Home' Nova National : March 2010 Contents 28
© NOVA MARCH 2010
In last month's column, I explored the
contrast between the Western and
the Buddhist approach to the reality
of death. I asserted that there was a
refusal and an inability in our culture to
accept the simple fact that we will all die one
day. As a result, when the end comes near,
we are often fearful and woefully unprepared
to face the unescapable ending.
In contrast, in Buddhism, there is a
constant reflection on the impermanence
of life and the awareness that each moment
of our existence needs to be enjoyed to
the full. In Tibet, The Tibetan Book of the
Dead is often used as a reference manual to
guide the followers through the six stages as
we move from one life into another. These
steps are called bardo (meaning in-between,
or transition). Our entire life can be viewed
as a never ending accumulation of these in-
between states. These include the moment
between breathing in and breathing out, or
between falling asleep and waking up, even
the micro moments that occur between
one thought and another. We could also
use a musical analogy and consider that a
melody is the result of the space, or interval,
between one note and another.
There is a precise relation between the
bardo states, and the level of consciousness
we experience through the cycle of life and
death. In Buddhist training, the followers
are prepared through meditation to enter
these variable degrees of awareness.
It is considered that these six bardo
states provide unique opportunities for
changes within us. The first three of these
states occur when we are still alive. The first
covers the entire period of our life from
the period of our first breath to our death.
Another bardo refers to our state during
meditation, while the bardo of dreaming
refers to the period when we are sleeping,
which is regarded as an opportune time to
train our brain. The other three stages cover
the period of our death to our rebirth into
a next life.
In the bardo of death, the process of
dying is regarded as a means of purification.
According to this spiritual guide, at the
moment of our death, a clear light will
envelop our body for a short time. This is
a unique period of enlighted wakefulness
called Rigpa. If at this moment we can
recognise this great luminosity we will attain
However only those who have prepared
with spiritual practice will be able to take
advantage of this temporary occasion. The
untrained mind, being still connected to old
habits and behavioural patterns established
in life, will be reluctant to make a leap of faith
to embrace this period of change, and this
brief opportunity will be often missed.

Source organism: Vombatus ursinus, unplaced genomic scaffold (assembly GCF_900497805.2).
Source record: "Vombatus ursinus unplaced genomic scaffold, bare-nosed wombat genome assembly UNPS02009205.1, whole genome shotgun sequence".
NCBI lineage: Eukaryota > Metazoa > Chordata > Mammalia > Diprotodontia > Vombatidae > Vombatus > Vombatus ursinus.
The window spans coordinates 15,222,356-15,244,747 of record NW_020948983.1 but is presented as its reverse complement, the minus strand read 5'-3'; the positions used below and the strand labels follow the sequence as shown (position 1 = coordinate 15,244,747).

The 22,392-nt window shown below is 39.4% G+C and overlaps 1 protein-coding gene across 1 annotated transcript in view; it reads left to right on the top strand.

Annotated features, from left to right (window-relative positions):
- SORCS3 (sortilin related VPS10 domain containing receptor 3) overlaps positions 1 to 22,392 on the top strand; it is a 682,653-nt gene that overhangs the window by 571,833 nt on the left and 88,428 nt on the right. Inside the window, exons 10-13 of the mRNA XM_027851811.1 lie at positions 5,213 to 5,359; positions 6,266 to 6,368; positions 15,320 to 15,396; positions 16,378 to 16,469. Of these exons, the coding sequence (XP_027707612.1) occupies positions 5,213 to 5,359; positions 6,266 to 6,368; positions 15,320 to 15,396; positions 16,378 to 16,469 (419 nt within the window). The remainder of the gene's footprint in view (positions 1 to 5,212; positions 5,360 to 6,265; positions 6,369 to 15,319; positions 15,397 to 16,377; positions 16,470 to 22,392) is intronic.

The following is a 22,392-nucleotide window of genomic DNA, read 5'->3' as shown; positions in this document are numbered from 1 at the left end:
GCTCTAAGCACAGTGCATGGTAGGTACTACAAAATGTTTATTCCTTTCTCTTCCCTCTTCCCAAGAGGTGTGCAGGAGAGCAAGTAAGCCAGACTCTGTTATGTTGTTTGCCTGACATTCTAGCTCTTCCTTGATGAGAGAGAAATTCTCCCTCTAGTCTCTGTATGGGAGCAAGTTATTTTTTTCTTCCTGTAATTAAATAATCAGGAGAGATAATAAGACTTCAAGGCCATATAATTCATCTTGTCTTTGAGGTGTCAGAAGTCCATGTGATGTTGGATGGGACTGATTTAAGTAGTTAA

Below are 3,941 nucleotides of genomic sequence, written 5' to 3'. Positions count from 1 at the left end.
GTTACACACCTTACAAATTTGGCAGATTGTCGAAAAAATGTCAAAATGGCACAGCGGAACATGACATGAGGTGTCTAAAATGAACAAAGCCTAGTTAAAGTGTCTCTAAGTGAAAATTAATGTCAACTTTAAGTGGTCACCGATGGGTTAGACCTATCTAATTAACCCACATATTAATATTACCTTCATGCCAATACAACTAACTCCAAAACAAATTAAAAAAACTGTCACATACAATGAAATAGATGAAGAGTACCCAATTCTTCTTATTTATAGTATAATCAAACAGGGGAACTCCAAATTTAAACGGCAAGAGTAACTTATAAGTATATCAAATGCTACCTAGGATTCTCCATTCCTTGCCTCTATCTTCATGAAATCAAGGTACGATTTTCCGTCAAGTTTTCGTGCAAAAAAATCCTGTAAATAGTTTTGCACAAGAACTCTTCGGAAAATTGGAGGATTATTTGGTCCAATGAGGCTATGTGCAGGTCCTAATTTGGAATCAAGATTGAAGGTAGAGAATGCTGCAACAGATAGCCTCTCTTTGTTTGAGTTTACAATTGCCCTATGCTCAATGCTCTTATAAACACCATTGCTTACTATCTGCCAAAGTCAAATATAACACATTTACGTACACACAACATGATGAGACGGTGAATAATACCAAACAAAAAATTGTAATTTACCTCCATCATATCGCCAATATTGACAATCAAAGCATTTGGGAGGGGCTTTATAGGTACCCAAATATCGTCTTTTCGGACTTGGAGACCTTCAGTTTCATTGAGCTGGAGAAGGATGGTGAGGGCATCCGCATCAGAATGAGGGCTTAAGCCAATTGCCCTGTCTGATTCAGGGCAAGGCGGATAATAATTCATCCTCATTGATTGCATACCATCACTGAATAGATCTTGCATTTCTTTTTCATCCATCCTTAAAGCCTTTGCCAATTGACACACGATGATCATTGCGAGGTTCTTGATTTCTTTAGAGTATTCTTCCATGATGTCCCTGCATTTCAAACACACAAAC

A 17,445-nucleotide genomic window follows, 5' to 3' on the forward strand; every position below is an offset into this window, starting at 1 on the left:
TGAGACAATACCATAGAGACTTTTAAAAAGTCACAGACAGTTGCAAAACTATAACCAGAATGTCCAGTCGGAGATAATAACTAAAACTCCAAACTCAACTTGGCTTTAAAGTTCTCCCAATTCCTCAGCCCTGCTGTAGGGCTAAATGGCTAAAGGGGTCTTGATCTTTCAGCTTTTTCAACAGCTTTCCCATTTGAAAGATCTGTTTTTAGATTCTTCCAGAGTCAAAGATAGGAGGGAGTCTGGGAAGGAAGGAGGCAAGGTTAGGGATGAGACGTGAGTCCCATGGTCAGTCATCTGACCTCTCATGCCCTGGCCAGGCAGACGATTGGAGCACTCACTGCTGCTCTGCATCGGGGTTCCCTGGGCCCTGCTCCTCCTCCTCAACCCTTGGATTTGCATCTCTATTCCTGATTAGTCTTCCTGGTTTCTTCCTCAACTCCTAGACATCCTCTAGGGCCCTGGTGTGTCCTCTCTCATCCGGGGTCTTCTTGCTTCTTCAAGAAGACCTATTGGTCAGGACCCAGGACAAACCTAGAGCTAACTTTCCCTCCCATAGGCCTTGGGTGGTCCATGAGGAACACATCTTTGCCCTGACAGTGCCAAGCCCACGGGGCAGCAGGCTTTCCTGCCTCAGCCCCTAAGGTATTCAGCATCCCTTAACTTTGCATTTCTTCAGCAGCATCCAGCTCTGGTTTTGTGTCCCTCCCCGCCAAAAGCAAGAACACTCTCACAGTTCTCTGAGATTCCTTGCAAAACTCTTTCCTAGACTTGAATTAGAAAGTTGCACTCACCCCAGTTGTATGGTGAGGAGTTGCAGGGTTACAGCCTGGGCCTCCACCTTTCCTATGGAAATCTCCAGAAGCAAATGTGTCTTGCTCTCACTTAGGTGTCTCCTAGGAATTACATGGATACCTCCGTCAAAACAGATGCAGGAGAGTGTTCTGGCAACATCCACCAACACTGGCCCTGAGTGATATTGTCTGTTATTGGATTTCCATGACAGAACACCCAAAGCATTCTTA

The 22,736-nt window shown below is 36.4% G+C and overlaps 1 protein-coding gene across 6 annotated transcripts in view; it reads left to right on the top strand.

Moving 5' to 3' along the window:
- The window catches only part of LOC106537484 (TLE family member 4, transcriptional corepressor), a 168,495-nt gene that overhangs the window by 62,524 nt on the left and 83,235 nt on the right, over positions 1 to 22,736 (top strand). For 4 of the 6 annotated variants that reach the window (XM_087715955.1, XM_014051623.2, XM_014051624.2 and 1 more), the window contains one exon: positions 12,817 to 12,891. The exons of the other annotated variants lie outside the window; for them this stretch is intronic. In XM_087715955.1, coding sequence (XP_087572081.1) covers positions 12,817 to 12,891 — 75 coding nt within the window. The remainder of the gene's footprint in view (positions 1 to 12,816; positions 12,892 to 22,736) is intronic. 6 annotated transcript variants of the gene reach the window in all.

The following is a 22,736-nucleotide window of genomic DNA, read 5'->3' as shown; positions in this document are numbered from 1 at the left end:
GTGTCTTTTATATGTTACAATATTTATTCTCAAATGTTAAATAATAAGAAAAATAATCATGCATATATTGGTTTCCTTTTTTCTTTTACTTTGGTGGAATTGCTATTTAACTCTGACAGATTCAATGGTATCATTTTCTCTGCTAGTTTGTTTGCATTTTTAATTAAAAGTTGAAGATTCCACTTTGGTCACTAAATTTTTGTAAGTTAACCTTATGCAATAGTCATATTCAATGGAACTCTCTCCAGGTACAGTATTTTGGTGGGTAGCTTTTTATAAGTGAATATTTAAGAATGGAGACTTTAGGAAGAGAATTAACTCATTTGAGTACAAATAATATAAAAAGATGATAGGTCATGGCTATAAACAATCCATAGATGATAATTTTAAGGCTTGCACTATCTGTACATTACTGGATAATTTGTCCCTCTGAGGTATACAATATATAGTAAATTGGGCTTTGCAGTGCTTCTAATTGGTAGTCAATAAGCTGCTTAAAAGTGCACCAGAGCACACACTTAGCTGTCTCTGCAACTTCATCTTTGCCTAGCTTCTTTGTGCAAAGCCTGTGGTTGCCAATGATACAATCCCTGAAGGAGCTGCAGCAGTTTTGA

This is important, since only those who
have been liberated at the moment of their
death will be liberated in this lifetime and
not in the bardo states later on.
Each of the bardos has its unique set
of instructions and meditation practice. By
following the advanced training practices
prescribed, one can experience these levels
of consciousness while we are still alive.
The foundation of this training lies in the
practice of mindfulness. It teaches us how
Olivier Lejus MHSc. (TCM), BHSc. (Acup.)
is an accredited acupuncturist practising in Sydney.
Olivier Lejus with part two of his exploration of Buddhism's
approach to death.
to live in the present at all times, and be fully
attentive to every moment in our life. All
too often our emotional energy is spent
worrying about what happened in the past,
or what might happen in the future.
We have to learn to wake up to the
present moment, and the truth of what it is.
The Buddha described the four foundations
of mindfulness as: being aware of our
bodies, being aware of our feelings and
emotions, being aware of our thoughts, and
being aware of events as they occur moment
Living in the present allows us to observe
the transient nature of the entire universe. By
looking at the myriad transformations that
occur in nature every day, one realises that
everything is temporary. Even if one does
not believe in afterlife, or reincarnation, this
awareness of our role in the macrocosm
creates an expansive and liberating attitude
We can begin by becoming more aware
of single bodily activities, such as walking
or breathing. In the first instance, we break
each step into multiple micro components
such as lifting our foot, moving it forward,
and putting it down. In breathing meditation,
we concentrate on the sensation and location
of our breath as it enters our nostrils.
The Buddhist author Lama Surya Das
in his book Awakening the Buddha Within
eloquently describes how, as we begin to be
mindful, concentrating our attention to the
smallest fraction of the present moment,
something extraordinary takes place. We
begin to relinquish our fascination with both
the past and the future. As we learn to let
go, we discover that all our energy that was
wasted in nurturing fantasy, bitterness and
regret is returned to us. For those of us who
have spent entire lifetimes fixated on what
was, or what could have been, this often
brings a feeling of peace and liberation which
is well worth the training.
'All too often our emotional
energy is spent worrying
about what happened in
the past, or what might
happen in the future.'
'Living in the present allows us to
observe the transient nature of the
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